The Bulls nearly played a perfect game last night.
No, they didn’t shoot the ball well — 44 percent as a team, including 4-for-13 from three-point range — but they’ve been a limited offensive team all season. (And in some ways, “limited” is being generous.) However, the Bulls scrapped hard enough to make their fans proud.
Chicago reversed the script from Game 1 by taking care of the ball (only 4 turnovers), sharing the ball (25 assists), controlling the offensive boards (13-5), thriving off second-chance points (19), running out in transition (18 fast break points) and outscoring Cleveland 56-38 in the paint.
You think Joakim Noah was fired up for the game? Jo had game-highs in offensive rebounds (7) and total rebounds (13), not to mention a team-high 25 points on 10-for-18 from the field and 5-for-5 from the free throw line. Noah hit eight layups and two dunks. The dude was flat out awesome.
Derrick Rose had a co-game-high 8 assists to go along with his 23 points (although it took him 24 shots to score those points). Flip Murray scored 14 huge points off the Chicago bench. Taj Gibson almost had a double-double (11 points, 7 boards). And Luol Deng — despite his aches and pains — added 20 points, 6 rebounds, 5 assists and a blocked shot.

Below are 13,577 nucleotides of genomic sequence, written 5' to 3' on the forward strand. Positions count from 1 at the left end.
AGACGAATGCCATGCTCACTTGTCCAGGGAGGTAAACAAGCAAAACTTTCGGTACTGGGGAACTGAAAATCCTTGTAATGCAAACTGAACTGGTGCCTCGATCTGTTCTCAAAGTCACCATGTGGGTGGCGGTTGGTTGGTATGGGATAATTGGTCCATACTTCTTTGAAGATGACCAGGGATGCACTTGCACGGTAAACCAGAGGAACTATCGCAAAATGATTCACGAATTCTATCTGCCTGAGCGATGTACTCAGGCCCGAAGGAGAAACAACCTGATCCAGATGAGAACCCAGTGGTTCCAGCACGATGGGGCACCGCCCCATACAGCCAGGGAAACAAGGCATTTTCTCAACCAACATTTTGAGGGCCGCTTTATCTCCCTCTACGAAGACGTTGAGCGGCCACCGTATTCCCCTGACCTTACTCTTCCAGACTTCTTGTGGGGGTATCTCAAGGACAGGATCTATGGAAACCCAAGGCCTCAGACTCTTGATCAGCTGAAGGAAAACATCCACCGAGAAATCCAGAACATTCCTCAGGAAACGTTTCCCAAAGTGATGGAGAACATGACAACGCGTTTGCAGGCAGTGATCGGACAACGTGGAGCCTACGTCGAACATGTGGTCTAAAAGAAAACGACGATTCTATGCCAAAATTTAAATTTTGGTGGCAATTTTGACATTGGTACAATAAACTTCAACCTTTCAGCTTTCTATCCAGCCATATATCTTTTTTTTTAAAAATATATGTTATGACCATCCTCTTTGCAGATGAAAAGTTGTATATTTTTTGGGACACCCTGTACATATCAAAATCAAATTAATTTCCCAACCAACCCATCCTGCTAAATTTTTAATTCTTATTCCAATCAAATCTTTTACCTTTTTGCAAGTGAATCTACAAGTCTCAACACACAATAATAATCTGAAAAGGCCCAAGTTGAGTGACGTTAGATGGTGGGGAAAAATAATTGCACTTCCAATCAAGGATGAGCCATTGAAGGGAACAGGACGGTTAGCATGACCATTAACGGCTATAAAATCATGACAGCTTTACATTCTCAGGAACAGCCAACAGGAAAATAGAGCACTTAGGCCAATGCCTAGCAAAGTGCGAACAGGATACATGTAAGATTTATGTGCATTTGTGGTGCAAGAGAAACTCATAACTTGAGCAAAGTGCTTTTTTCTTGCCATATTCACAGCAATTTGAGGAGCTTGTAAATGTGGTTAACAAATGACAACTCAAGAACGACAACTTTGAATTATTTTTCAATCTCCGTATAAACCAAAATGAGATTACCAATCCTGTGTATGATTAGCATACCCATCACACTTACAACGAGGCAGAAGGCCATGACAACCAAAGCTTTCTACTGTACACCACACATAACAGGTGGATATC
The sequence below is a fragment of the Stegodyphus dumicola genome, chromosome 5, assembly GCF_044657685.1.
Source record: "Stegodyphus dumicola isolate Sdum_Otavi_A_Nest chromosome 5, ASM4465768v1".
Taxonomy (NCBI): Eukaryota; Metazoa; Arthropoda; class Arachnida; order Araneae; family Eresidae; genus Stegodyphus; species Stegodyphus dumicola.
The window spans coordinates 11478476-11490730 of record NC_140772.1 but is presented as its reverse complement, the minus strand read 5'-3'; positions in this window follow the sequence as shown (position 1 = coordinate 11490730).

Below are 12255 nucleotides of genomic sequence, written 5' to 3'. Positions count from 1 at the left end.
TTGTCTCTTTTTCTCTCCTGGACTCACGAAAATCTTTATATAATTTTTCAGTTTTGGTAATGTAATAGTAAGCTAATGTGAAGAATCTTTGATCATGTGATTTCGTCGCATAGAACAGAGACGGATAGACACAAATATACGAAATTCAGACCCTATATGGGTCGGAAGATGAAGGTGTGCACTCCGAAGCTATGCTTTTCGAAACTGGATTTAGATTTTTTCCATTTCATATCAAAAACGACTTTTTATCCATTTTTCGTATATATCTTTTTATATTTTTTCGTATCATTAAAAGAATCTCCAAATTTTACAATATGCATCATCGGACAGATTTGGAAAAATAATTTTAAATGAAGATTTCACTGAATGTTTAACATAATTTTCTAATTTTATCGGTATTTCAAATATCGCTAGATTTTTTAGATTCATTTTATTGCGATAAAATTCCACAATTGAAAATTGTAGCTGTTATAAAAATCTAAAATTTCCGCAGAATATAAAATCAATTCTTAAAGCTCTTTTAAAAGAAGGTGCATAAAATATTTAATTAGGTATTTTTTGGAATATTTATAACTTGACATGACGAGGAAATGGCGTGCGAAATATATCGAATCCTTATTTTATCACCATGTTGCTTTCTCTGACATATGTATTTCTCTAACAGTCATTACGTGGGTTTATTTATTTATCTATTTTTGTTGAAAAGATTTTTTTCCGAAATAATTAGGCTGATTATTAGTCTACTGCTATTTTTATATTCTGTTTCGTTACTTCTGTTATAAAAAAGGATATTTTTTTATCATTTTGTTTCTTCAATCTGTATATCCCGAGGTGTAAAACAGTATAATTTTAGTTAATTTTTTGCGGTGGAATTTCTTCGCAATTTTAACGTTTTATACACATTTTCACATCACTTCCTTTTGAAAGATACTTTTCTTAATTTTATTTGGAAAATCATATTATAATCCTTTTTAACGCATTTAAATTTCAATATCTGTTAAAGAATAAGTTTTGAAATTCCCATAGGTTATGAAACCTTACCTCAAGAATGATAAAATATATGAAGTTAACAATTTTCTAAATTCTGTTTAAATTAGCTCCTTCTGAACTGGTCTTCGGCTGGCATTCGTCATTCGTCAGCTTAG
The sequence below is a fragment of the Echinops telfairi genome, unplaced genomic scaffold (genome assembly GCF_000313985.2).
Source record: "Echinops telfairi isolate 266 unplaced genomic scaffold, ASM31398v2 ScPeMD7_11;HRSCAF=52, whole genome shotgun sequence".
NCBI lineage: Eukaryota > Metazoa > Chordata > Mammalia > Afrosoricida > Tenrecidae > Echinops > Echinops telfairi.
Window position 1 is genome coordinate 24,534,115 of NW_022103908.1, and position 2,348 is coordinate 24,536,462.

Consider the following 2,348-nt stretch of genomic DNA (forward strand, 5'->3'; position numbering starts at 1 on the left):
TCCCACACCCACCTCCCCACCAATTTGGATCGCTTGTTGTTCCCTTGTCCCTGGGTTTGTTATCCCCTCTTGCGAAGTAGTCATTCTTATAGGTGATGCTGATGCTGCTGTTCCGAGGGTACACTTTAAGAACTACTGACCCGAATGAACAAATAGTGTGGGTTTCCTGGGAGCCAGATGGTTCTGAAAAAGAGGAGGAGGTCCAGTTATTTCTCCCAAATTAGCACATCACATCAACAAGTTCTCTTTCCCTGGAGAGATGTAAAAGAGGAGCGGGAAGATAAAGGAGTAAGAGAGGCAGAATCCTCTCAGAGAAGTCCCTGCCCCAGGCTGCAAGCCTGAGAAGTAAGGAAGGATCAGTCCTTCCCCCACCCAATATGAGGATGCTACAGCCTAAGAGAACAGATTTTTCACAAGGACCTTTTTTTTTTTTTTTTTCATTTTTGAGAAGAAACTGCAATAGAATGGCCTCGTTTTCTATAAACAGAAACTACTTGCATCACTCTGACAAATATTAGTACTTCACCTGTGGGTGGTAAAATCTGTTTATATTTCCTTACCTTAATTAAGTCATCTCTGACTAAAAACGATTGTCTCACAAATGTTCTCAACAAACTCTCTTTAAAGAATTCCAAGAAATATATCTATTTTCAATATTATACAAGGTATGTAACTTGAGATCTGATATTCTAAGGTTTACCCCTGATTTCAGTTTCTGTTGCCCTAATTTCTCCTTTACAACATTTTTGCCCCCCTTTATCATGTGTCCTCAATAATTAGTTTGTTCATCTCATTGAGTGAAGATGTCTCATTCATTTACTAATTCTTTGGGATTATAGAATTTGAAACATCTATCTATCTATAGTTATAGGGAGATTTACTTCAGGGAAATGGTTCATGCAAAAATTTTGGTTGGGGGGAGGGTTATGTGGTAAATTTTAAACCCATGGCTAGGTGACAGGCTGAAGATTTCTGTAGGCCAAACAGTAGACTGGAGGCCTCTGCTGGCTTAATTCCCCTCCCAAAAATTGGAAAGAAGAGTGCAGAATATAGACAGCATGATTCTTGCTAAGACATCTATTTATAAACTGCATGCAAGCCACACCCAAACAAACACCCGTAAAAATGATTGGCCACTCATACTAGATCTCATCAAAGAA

Make no mistake: Deng brought it last night. There were a few times when Luol ripped down a rebound like the fate of civilization depended on it. And there was another very telling sequence near the end of the first half. Deng had what looked like an easy layup swatted by LeBron. After James missed a three-pointer on the other end, Luol grabbed the rebound, sprinted down court and threw down what was, for him, a pretty viscious jam.
Considering his injury history, it’s somewhat understandable when Bulls fans question Deng’s desire. But they shouldn’t. He wants it. He’s not always healthy enough to make it happen, but he wants it. I have no doubt about that.
The bottom line is: The Bulls played very good basketball. And on most nights, the effort they gave would have been enough to beat almost any team in the league, including the Cavaliers.
Unfortunately, LeBron James ruined everything.
LeBron scored a game-high 40 points, including 15 in the pivotal fourth quarter. But what was most demoralizing is how he scored those points. You expect James to be magnificent around the basket, and he was, dunking the ball once and hitting all six of his layup attempts. This included a statement dunk on poor James Johnson and a spectacular up-and-under scooping layup on Noah.
After the game, LeBron conceded his dunk over Johnson was among his all-time best: “It definitely ranks up there. It’s one of the best ones.”
But like I said, you expect that.
What you — and, certainly, the Bulls — don’t expect is for LeBron to sizzle from the outside. During the regular season, James shot only 33 percent from downtown and had an Effective Field Goal Percentage of 43 percent on jump shots. Most people correctly believe the LeBron is the best player in the world, but if there’s a weakness in his game, it’s his outside shooting.
Of course, people said the same thing about Michael Jordan in 1992, and we all know how that turned out. I think Clyde Drexler is still recovering from that revelation.
Anyway, LeBron went 9-for-16 from outside and 2-for-4 from beyond the arc, including one ridiculous trey right in Noah’s face. It was so ridiculous, in fact, that Joakim returned to the scene of the crime after the game to investigate the distance from which James took the shot.